Free or Really Cheap Stuff to do in Birmingham

 

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 Who doesn’t love free or inexpensive things to do that are entertaining and educational? With the weather turning cooler, it’s time to be out and about spending time and not a lot of money.

One of the Southeast’s finest cultural blessings is the admission-free Birmingham Museum of Art. The museum has a nationally-acclaimed permanent collection of more than 27,000 works representing cultures around the world. Of particular interest are the Charles W. Ireland Sculpture Garden, the American Art Collection, Asian Art Collection and the Beeson Collection of Wedgwood. The Museum of Art also hosts an impressive lineup of changing exhibitions.

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The glory of nature in the heart of the city—that’s the promise of the admission-free Birmingham Botanical Gardens. Sixty-seven acres are filled with rhododendron, camellias, wildflowers, roses, outdoor sculptures, a Japanese garden with teahouse, and interesting sightings for birders.

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The 250-acre Moss Rock Preserve is located just south of Birmingham in the city of Hoover. The Preserve is a popular rock climbing site and has 10 miles of hiking trails. More hiking and outdoor fun is at Red Mountain Park. For a reasonable price, you can add zip lining to your hiking activity. Take a quilt out to Railroad Park, sometimes called “Birmingham’s living room,” and bask in the autumn sun. Ruffner Mountain is another great hiking spot just minutes from downtown.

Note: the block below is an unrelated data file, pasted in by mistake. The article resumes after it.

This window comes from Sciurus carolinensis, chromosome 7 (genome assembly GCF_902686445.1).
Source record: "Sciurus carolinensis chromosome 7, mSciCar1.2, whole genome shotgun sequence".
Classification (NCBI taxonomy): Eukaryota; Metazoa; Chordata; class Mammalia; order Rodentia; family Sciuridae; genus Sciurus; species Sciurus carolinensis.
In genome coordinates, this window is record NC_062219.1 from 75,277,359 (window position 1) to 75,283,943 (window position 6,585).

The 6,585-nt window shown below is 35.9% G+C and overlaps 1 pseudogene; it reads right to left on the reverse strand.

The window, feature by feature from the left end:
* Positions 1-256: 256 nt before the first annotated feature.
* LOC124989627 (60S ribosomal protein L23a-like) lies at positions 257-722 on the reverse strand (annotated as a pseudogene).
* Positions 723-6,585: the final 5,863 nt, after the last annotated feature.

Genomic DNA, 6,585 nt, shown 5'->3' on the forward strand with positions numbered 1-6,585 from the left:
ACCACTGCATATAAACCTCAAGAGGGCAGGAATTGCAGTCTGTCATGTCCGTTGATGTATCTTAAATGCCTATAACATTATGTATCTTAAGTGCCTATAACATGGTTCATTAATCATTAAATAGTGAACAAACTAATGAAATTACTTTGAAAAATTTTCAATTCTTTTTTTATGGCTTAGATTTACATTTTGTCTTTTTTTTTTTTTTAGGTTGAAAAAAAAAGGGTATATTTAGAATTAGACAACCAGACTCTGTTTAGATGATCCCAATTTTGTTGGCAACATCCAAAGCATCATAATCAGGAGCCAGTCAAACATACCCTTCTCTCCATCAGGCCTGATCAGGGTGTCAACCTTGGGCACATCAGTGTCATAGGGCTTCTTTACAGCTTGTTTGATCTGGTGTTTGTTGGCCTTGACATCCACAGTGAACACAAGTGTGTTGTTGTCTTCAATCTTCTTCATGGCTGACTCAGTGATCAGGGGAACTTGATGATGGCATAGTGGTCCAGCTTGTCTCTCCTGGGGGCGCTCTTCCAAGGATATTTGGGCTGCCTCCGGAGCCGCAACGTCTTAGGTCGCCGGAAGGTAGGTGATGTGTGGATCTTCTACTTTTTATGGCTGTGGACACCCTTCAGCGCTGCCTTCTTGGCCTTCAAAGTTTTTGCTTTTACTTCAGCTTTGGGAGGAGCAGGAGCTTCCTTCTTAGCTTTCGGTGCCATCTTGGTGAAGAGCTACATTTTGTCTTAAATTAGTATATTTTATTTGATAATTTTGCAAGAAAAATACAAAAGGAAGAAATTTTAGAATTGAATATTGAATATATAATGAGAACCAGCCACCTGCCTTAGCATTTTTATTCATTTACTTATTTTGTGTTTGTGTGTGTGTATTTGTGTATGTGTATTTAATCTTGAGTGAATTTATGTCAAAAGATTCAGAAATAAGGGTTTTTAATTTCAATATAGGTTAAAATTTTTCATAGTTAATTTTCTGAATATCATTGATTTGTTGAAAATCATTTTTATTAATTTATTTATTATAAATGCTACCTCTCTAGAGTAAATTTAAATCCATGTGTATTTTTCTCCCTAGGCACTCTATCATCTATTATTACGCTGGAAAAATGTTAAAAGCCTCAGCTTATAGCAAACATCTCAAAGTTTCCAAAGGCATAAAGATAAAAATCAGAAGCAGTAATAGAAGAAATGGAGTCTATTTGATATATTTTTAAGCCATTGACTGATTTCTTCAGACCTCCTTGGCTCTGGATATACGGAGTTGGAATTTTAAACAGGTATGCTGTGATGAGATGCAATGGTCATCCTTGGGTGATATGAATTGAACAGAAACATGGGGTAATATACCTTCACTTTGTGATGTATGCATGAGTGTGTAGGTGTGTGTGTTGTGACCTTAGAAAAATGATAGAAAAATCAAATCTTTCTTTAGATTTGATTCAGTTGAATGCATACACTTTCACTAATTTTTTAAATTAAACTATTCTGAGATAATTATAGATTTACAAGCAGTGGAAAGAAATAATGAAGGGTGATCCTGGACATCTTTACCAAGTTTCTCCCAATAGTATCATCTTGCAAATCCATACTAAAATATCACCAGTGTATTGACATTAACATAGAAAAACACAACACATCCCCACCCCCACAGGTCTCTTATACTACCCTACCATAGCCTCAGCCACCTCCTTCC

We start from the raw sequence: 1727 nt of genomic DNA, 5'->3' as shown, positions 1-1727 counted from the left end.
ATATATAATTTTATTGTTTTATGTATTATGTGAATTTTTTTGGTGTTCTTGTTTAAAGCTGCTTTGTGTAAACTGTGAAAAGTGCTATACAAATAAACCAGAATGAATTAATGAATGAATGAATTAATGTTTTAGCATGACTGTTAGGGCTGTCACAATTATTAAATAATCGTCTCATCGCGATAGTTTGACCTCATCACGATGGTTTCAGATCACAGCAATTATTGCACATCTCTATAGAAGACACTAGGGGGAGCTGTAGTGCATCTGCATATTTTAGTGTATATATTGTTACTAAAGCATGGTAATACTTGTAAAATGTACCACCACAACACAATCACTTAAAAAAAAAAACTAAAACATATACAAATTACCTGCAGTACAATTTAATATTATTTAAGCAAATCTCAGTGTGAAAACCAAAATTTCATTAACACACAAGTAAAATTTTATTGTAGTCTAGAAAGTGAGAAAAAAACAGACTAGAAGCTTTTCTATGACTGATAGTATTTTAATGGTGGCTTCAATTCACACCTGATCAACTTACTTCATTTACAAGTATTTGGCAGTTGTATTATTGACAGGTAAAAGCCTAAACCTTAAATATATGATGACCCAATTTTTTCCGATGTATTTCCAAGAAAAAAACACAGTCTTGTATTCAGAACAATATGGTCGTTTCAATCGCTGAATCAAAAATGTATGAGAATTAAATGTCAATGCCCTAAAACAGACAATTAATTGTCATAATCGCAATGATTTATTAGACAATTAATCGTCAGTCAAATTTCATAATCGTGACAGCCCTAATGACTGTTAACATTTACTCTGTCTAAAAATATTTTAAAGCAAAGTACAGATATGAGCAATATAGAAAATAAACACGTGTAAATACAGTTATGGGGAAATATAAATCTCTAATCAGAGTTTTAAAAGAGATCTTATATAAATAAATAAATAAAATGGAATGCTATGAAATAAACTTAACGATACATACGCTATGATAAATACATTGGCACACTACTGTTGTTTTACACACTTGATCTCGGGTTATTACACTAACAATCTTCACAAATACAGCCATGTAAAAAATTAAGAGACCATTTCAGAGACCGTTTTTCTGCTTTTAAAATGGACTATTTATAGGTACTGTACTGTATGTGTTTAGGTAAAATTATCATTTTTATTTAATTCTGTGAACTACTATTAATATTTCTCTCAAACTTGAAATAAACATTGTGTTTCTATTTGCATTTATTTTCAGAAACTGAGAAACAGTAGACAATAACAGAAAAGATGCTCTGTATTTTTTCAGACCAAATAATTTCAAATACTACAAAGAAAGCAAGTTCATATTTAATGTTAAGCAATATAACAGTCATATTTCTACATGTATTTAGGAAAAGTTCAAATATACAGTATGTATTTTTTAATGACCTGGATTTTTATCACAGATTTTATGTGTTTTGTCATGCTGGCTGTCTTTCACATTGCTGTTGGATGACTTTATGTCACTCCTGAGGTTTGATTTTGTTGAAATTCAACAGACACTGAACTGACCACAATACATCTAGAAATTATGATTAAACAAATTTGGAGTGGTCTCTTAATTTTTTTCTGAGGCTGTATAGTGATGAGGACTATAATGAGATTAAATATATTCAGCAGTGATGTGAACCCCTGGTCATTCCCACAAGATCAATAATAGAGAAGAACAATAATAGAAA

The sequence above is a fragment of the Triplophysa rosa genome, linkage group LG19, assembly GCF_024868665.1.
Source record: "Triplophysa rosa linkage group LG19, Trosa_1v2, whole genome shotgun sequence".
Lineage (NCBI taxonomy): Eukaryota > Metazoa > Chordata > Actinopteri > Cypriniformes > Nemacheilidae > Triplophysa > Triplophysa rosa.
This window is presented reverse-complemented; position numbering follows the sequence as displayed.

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The tantalizing aroma wafting down Morris Avenue is the wonderful smell of peanuts roasting the old-fashioned way at The Peanut Place. Order a bag, and admire the magnificent old machinery while your children feed the pigeons along the cobblestone streets.

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Down 4th Avenue North at 18th Street is the Eddie Kendrick Memorial Park, a tribute to Birmingham native and Temptations lead singer Eddie Kendrick, who traveled the world but never forgot his Alabama roots. Sculpted by Birmingham artist Ronald Scott McDonald, the Kendrick statue captures for eternity the magic moves of his Motown music. Inlaid in a granite backdrop behind Kendrick, the four other Temptations energize the work with their fine-tuned choreography.
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For an excellent lesson in the history of America’s Civil Rights Movement visit historic Kelly Ingram Park. The park was a congregation area for organizing demonstrations in the early 1960s, including the ones in which police dogs and fire hoses were turned on marchers by Birmingham police. Sculptures throughout the park depict the dramatic events that took place there. Visitors can take a free audio tour via their cell phones.

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Just across the street is the Sixteenth Street Baptist Church, an icon of the Civil Rights Movement in America and designated a National Historic Landmark. In the basement of the church on a September Sunday morning in 1963, four African-American schoolgirls were murdered by a bomb set by Ku Klux Klansmen. The device ripped through the side of the church killing 11-year-old Denise McNair, along with Carole Robertson, Cynthia Wesley and Addie Mae Collins, all 14-years-old. A marker on the side of the church designates the place where the explosion took place.

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More admission-free history about the city can be found at Sloss Furnaces National Historic Landmark. Sloss is a 32-acre blast furnace plant where iron was made for nearly 100 years. Now a museum of history and industry, the site preserves an extraordinary collection of buildings, industrial structures and machinery. Sloss is the only 20th century blast furnace in the country that is being preserved and interpreted as a museum. There’s also the intriguing speculation that the furnaces are haunted by a former furnace worker who died a grisly death.

WINGNUT